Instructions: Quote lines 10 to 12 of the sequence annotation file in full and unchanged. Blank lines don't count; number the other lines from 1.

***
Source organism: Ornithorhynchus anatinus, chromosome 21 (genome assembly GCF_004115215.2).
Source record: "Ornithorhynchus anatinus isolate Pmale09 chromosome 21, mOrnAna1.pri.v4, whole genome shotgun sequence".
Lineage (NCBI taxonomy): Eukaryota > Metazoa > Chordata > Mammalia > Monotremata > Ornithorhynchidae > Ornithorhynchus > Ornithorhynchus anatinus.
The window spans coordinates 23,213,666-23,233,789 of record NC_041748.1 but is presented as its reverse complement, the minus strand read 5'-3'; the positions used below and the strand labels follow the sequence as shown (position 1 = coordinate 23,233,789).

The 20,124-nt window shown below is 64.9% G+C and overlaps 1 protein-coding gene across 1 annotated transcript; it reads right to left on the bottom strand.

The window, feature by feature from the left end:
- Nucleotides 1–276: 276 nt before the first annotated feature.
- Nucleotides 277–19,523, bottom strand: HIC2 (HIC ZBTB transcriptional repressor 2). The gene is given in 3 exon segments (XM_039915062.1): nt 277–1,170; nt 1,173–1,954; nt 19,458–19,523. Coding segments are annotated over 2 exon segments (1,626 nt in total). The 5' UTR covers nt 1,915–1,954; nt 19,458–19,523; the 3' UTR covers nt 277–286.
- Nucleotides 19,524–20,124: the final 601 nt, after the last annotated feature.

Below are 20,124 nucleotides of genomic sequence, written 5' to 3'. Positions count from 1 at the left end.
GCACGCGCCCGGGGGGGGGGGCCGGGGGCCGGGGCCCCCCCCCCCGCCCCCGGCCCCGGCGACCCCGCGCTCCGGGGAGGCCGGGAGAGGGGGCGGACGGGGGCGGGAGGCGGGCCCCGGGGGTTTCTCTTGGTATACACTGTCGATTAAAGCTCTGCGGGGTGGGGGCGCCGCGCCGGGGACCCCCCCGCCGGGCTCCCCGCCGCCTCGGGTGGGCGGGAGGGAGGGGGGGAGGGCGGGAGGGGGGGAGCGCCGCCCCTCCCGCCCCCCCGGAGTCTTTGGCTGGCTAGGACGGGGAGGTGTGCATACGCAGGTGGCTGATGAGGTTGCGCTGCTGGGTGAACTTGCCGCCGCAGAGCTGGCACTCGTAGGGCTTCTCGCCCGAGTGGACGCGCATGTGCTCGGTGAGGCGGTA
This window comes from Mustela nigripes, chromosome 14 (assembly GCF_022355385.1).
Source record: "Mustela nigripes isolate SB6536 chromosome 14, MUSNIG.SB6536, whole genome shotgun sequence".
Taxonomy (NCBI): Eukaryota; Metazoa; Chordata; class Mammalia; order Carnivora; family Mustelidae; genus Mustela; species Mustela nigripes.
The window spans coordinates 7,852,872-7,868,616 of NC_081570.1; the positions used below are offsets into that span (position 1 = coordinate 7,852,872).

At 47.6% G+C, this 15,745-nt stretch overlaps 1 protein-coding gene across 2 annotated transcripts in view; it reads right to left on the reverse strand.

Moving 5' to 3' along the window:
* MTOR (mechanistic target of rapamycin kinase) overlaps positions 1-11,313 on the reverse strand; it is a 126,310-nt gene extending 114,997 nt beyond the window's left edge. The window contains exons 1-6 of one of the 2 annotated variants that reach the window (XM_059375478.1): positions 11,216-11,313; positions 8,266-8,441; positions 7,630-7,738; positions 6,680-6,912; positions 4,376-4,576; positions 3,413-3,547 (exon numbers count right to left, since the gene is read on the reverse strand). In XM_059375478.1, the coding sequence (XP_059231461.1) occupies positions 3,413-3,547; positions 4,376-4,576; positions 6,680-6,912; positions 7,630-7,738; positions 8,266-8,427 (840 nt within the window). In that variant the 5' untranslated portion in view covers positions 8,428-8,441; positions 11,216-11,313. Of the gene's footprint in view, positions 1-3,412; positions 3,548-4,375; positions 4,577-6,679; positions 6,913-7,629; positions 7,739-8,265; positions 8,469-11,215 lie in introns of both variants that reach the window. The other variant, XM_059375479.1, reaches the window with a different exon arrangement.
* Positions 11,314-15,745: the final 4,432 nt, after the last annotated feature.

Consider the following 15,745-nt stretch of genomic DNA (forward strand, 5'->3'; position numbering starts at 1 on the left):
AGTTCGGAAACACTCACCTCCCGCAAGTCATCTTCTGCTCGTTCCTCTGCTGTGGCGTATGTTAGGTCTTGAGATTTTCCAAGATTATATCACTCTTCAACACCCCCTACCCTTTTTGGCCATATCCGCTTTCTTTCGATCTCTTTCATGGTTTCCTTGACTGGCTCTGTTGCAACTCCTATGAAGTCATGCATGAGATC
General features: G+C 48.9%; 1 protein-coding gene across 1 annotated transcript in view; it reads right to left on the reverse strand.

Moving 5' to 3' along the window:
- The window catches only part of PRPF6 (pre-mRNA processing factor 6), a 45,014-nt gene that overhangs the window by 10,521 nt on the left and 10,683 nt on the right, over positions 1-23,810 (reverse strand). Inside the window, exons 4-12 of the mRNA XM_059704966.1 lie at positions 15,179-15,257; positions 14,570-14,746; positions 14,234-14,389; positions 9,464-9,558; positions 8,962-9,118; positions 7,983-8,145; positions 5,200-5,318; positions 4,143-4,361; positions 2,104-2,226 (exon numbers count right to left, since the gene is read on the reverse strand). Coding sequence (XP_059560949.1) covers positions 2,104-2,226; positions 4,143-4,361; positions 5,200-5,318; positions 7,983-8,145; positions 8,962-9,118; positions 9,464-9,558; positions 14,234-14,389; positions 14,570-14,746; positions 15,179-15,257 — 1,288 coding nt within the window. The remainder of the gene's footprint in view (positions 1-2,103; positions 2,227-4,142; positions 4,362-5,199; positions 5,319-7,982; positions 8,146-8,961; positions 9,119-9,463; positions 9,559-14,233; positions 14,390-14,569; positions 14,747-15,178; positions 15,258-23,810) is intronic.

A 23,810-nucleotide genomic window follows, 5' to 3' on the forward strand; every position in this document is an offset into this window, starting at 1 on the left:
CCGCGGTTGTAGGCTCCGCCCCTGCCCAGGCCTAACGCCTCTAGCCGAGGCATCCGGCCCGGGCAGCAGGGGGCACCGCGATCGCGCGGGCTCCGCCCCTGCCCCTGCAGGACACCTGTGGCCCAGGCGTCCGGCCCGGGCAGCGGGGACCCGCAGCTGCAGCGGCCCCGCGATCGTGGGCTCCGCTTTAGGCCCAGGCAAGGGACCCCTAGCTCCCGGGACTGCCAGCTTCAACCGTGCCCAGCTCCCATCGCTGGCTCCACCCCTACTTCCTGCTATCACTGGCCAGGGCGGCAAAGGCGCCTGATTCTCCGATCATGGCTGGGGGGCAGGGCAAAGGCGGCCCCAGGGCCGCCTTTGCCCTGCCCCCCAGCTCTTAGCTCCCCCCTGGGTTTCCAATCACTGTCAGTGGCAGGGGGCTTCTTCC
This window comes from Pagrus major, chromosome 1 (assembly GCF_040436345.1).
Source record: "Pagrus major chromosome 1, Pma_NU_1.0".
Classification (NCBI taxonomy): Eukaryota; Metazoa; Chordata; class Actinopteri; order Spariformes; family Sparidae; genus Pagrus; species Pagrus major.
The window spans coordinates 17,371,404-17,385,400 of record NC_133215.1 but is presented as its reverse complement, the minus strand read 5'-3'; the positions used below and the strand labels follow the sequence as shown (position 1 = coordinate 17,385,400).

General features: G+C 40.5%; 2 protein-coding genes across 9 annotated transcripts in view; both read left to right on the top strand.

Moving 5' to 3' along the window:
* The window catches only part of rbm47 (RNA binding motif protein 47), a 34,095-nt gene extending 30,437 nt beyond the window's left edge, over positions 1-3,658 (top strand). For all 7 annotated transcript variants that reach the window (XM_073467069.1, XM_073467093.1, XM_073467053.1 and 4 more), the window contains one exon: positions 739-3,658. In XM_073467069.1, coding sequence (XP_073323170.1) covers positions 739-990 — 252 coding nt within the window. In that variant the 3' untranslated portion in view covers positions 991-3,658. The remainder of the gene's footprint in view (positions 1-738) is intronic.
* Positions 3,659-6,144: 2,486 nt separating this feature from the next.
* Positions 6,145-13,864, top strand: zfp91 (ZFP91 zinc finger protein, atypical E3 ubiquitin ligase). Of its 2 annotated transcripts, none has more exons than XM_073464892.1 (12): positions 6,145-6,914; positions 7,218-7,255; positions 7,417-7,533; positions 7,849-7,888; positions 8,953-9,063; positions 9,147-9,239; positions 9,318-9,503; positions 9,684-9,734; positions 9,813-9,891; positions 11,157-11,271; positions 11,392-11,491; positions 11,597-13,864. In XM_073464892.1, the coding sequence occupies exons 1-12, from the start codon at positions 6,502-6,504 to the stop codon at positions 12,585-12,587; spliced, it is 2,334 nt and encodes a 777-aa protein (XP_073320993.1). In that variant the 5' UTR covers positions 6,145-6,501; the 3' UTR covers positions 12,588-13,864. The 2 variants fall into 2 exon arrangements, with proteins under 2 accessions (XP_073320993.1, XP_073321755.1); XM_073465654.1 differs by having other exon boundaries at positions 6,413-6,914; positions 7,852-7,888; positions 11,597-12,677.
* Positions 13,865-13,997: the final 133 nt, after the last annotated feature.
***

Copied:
Below are 20,124 nucleotides of genomic sequence, written 5' to 3'. Positions count from 1 at the left end.
GCACGCGCCCGGGGGGGGGGGCCGGGGGCCGGGGCCCCCCCCCCCGCCCCCGGCCCCGGCGACCCCGCGCTCCGGGGAGGCCGGGAGAGGGGGCGGACGGGGGCGGGAGGCGGGCCCCGGGGGTTTCTCTTGGTATACACTGTCGATTAAAGCTCTGCGGGGTGGGGGCGCCGCGCCGGGGACCCCCCCGCCGGGCTCCCCGCCGCCTCGGGTGGGCGGGAGGGAGGGGGGGAGGGCGGGAGGGGGGGAGCGCCGCCCCTCCCGCCCCCCCGGAGTCTTTGGCTGGCTAGGACGGGGAGGTGTGCATACGCAGGTGGCTGATGAGGTTGCGCTGCTGGGTGAACTTGCCGCCGCAGAGCTGGCACTCGTAGGGCTTCTCGCCCGAGTGGACGCGCATGTGCTCGGTGAGGCGGTA
This window comes from Mustela nigripes, chromosome 14 (assembly GCF_022355385.1).